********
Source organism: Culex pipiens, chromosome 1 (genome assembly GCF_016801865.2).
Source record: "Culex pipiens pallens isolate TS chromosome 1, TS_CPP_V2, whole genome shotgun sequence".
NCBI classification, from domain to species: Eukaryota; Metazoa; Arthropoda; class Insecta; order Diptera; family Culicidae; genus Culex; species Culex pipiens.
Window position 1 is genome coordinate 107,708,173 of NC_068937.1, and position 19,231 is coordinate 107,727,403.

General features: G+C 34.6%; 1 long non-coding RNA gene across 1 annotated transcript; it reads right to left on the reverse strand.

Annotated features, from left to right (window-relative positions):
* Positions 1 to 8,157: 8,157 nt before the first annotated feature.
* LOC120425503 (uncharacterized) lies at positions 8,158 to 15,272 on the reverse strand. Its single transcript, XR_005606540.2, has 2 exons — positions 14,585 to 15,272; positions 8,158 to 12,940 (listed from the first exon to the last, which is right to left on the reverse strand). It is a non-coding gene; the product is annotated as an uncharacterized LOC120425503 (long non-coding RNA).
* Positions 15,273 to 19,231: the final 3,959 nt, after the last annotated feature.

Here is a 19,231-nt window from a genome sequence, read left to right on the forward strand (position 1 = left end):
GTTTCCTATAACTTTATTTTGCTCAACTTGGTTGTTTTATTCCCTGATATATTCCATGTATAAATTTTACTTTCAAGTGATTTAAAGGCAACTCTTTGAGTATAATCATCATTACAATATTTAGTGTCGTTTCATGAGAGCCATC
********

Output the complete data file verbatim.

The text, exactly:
Source organism: Culex pipiens, chromosome 1 (genome assembly GCF_016801865.2).
Source record: "Culex pipiens pallens isolate TS chromosome 1, TS_CPP_V2, whole genome shotgun sequence".
NCBI classification, from domain to species: Eukaryota; Metazoa; Arthropoda; class Insecta; order Diptera; family Culicidae; genus Culex; species Culex pipiens.
Window position 1 is genome coordinate 107,708,173 of NC_068937.1, and position 19,231 is coordinate 107,727,403.

General features: G+C 34.6%; 1 long non-coding RNA gene across 1 annotated transcript; it reads right to left on the reverse strand.

Annotated features, from left to right (window-relative positions):
* Positions 1 to 8,157: 8,157 nt before the first annotated feature.
* LOC120425503 (uncharacterized) lies at positions 8,158 to 15,272 on the reverse strand. Its single transcript, XR_005606540.2, has 2 exons — positions 14,585 to 15,272; positions 8,158 to 12,940 (listed from the first exon to the last, which is right to left on the reverse strand). It is a non-coding gene; the product is annotated as an uncharacterized LOC120425503 (long non-coding RNA).
* Positions 15,273 to 19,231: the final 3,959 nt, after the last annotated feature.

Here is a 19,231-nt window from a genome sequence, read left to right on the forward strand (position 1 = left end):
GTTTCCTATAACTTTATTTTGCTCAACTTGGTTGTTTTATTCCCTGATATATTCCATGTATAAATTTTACTTTCAAGTGATTTAAAGGCAACTCTTTGAGTATAATCATCATTACAATATTTAGTGTCGTTTCATGAGAGCCATC